Q I don't understand how you measure progress, though. There's no date for jump-starting talks. I mean, that was the -
MR. HADLEY: The Panama text talks about resuming discussions in 2006.
Q Do you have a specific date or anything --
MR. HADLEY: Not a specific date.
Q -- Doha?
MR. HADLEY: Well, there are a lot of factors they're going to take into account. One is where we are on the bilateral agreements. Another, of course, is where we are in Doha. But that is basically - for the 29 it was, we need to re-engage, we remain committed to FTAA, and they talked about a process for resuming conversations on it during 2006 at a sensible time. And in determining what is a sensible time, obviously part of it is trying to encourage - everybody would like to move forward rather than 29, so see if we can in the process in the weeks going forward bring all 34 on board. Another consideration is where are we in terms of Doha and the progress that might be made, particularly on getting the United States, Europe, and other countries signed on to the kind of initiative we're making in agriculture.
So this is a complicated business. There are a lot of factors. I think what's significant was 29 of 34 said, we remain committed and we need to move forward. It's a good thing.
Q If you have 29 countries - Brazil, though, is a huge part of that; they have t he largest economy in Latin America. Looking forward to the meeting tomorrow, what is President Bush going to be saying to President Lula? Is he going to be trying to change his mind out this?
MR. HADLEY: Well, we'll see. I mean, one of the questions will be, what does President Lula say about the FTAA? His comments today were very supportive of trade; he understands the contribution that good trade made.
So we'll see. Remember, there are 34 countries and there are, for example, some big countries like Canada, the United States and Mexico that are already in NAFTA. Again, NAFTA could be viewed as, in many ways, a building block for the FTAA. So when people say we're already on the road and making progress toward an FTAA, they look at NAFTA, they look at CAFTA-DR, they look at these bilateral agreements.
So, you know, we'll have to see. I think everybody would like to see if we can forward at 34, but to answer you're question, progress is already being made both at bilateral, regional and global levels.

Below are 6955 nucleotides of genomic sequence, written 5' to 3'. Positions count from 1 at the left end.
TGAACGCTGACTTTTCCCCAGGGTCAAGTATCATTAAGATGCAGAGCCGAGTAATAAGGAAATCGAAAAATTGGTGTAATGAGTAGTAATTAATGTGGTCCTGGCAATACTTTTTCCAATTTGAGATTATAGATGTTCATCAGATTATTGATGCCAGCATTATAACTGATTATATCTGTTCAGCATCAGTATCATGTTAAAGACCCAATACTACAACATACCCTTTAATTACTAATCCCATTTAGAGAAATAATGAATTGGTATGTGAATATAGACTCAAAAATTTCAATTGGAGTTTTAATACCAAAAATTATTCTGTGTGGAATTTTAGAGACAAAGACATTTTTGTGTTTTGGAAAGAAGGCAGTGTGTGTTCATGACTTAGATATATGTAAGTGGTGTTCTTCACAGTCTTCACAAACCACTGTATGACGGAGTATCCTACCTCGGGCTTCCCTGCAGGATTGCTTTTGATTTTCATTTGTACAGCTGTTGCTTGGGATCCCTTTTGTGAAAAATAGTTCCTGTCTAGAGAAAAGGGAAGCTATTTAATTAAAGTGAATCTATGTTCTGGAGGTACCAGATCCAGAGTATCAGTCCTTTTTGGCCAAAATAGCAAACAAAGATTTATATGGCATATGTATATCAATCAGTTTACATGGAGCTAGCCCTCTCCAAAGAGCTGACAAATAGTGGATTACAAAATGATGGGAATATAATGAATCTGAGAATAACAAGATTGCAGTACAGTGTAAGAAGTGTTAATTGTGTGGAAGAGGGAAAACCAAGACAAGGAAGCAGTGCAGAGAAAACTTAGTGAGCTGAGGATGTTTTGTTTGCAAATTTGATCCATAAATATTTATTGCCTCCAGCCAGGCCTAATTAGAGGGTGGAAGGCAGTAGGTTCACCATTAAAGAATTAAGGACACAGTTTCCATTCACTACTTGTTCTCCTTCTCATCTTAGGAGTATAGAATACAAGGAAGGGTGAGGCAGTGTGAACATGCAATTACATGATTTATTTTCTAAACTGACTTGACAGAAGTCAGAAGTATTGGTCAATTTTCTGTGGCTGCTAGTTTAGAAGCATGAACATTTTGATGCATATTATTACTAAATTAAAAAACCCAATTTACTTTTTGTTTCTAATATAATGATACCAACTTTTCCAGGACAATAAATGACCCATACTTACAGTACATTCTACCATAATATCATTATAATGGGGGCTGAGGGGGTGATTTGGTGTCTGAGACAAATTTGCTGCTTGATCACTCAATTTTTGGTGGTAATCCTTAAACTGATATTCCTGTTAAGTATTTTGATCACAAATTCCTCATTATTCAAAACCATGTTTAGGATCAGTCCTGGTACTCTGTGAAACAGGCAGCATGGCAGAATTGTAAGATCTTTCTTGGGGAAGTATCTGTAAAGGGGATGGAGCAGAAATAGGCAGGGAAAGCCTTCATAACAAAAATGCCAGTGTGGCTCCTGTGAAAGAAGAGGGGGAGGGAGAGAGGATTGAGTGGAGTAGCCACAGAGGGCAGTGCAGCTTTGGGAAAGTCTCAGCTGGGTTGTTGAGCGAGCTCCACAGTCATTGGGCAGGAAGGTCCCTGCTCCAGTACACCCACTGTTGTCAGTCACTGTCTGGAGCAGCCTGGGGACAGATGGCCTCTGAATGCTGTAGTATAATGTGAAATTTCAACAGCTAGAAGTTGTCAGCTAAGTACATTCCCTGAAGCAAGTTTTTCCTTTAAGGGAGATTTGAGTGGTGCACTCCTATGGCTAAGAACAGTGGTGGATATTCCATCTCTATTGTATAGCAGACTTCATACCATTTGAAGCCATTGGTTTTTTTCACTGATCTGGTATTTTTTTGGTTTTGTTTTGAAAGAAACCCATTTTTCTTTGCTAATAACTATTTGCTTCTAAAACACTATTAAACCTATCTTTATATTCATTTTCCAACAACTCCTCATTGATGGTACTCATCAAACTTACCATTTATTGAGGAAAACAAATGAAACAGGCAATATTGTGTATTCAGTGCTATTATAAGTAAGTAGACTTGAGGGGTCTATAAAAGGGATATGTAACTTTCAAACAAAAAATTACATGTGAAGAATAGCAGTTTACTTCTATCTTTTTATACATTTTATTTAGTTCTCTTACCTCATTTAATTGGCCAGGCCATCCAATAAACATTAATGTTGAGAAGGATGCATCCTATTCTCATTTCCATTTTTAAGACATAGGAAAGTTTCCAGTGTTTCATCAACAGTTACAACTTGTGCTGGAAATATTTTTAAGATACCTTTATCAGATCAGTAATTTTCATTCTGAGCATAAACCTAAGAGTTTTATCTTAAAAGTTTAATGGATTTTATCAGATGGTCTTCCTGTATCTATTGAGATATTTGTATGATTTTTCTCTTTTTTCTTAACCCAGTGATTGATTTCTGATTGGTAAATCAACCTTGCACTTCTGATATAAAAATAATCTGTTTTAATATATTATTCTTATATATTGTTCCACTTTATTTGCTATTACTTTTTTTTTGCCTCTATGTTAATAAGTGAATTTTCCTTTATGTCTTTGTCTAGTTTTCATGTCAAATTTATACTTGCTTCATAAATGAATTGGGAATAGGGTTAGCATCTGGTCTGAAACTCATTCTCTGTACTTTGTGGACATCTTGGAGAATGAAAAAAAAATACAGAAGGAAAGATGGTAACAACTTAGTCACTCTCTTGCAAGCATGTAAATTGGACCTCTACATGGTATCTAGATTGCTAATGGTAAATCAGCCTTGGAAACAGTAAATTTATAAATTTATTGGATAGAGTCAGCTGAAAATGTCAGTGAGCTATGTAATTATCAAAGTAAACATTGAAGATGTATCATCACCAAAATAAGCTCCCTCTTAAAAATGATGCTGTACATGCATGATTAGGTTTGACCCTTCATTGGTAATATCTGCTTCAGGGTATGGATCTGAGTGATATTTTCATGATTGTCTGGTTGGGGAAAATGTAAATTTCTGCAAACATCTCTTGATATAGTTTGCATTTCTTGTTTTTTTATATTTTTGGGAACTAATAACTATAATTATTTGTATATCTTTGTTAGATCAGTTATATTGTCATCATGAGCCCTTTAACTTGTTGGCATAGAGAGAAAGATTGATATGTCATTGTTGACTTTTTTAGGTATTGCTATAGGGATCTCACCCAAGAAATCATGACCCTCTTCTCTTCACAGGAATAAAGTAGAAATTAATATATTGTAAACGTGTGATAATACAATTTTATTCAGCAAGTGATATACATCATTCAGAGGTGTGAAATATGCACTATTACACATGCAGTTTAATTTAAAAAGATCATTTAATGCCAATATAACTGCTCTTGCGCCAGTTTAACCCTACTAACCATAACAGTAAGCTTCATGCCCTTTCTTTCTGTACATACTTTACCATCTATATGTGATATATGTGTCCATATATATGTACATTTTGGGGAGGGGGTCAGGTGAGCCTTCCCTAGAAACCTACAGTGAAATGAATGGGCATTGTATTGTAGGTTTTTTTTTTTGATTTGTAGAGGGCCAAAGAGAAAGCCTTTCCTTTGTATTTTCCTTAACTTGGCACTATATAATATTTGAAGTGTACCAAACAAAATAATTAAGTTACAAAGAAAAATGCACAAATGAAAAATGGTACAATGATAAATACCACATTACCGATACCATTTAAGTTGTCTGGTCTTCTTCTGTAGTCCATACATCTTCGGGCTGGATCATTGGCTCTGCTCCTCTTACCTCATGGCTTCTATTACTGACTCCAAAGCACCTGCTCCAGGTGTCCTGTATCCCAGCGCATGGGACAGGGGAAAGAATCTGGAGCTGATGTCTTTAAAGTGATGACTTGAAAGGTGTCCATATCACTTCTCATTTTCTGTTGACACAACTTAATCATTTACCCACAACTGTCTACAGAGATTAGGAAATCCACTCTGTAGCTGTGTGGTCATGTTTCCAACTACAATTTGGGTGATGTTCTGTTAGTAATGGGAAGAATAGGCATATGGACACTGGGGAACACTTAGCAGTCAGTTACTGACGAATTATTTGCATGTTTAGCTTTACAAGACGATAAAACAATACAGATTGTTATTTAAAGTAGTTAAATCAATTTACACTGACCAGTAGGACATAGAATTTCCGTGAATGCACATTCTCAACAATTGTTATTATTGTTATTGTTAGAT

Q So your answer to my question was yes and no?
MR. HADLEY: How do you mean?
Q In terms of moving forward with 29 alone or not moving -
MR. HADLEY: Some people would like to move forward at 29 alone, other people say, well, we're already moving forward in pieces of the 29, and other people would say, well, let's see if over the coming weeks we can bring the five in line with the 29 so we can do it at 34.
Q So you're leaving - you know, the President left this summit and there is no agreement on a text. How is this not deadlock?
MR. HADLEY: It's not deadlock because, A, this text is still being negotiated. For all I know, they've reached agreement. Secondly, the - as I said, what matters is the exchange among the leaders and their understanding of their variety of positions. And we went from a summit which was supposed to bury FTAA to a summit in which all 34 countries actually talk in terms of enhanced trade and an FTAA, recognizing there are challenges. And the only difference is, do we start working now on the challenges in order to reach an agreement, which is the position of the 29, or the position of the five that, oh, this is too hard right now. That's not a big difference. I would say that is some real progress.
And the third thing, there's nothing in stone that says every time leaders get together you have to have a summit communiqué. We meet bilaterally with leaders all the time - sometimes we have a joint document, sometimes we don't. The joint documents tend to be the provinces of the professionals - you know, the permanent governments. That's fine. They're a useful purpose.
We obviously think they're useful, we tried to get one. But the point is, the reason you have these summits - you know, those guys, (inaudible) governments can talk about this stuff all the time. The reason you have summits is to get leaders together and to take on the kind of issues about job growth and how you get prosperity and how you get growth and how you get new jobs and how - and the role that trade can provide.